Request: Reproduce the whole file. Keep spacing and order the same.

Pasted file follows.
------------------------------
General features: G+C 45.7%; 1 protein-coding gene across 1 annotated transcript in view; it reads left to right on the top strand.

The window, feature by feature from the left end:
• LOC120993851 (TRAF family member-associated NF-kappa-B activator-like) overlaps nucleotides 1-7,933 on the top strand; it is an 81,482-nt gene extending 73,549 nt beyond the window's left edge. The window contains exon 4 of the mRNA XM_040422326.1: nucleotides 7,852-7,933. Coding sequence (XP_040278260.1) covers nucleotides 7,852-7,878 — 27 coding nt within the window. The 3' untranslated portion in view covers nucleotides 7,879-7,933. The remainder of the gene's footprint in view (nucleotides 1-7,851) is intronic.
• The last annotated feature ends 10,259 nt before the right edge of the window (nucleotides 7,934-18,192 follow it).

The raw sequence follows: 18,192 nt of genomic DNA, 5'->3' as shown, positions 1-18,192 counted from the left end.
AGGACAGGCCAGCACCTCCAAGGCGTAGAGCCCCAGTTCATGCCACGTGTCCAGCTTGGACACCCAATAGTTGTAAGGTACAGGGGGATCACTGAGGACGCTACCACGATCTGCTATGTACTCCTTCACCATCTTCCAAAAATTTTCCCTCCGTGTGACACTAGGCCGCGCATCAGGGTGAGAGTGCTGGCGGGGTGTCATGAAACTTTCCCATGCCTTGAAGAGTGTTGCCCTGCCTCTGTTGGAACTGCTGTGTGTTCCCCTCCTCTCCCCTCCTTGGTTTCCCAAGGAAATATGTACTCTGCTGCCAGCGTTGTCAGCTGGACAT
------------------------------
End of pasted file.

General features: G+C 45.7%; 1 protein-coding gene across 1 annotated transcript in view; it reads left to right on the top strand.

The window, feature by feature from the left end:
• LOC120993851 (TRAF family member-associated NF-kappa-B activator-like) overlaps nucleotides 1-7,933 on the top strand; it is an 81,482-nt gene extending 73,549 nt beyond the window's left edge. The window contains exon 4 of the mRNA XM_040422326.1: nucleotides 7,852-7,933. Coding sequence (XP_040278260.1) covers nucleotides 7,852-7,878 — 27 coding nt within the window. The 3' untranslated portion in view covers nucleotides 7,879-7,933. The remainder of the gene's footprint in view (nucleotides 1-7,851) is intronic.
• The last annotated feature ends 10,259 nt before the right edge of the window (nucleotides 7,934-18,192 follow it).

The raw sequence follows: 18,192 nt of genomic DNA, 5'->3' as shown, positions 1-18,192 counted from the left end.
AGGACAGGCCAGCACCTCCAAGGCGTAGAGCCCCAGTTCATGCCACGTGTCCAGCTTGGACACCCAATAGTTGTAAGGTACAGGGGGATCACTGAGGACGCTACCACGATCTGCTATGTACTCCTTCACCATCTTCCAAAAATTTTCCCTCCGTGTGACACTAGGCCGCGCATCAGGGTGAGAGTGCTGGCGGGGTGTCATGAAACTTTCCCATGCCTTGAAGAGTGTTGCCCTGCCTCTGTTGGAACTGCTGTGTGTTCCCCTCCTCTCCCCTCCTTGGTTTCCCAAGGAAATATGTACTCTGCTGCCAGCGTTGTCAGCTGGACAT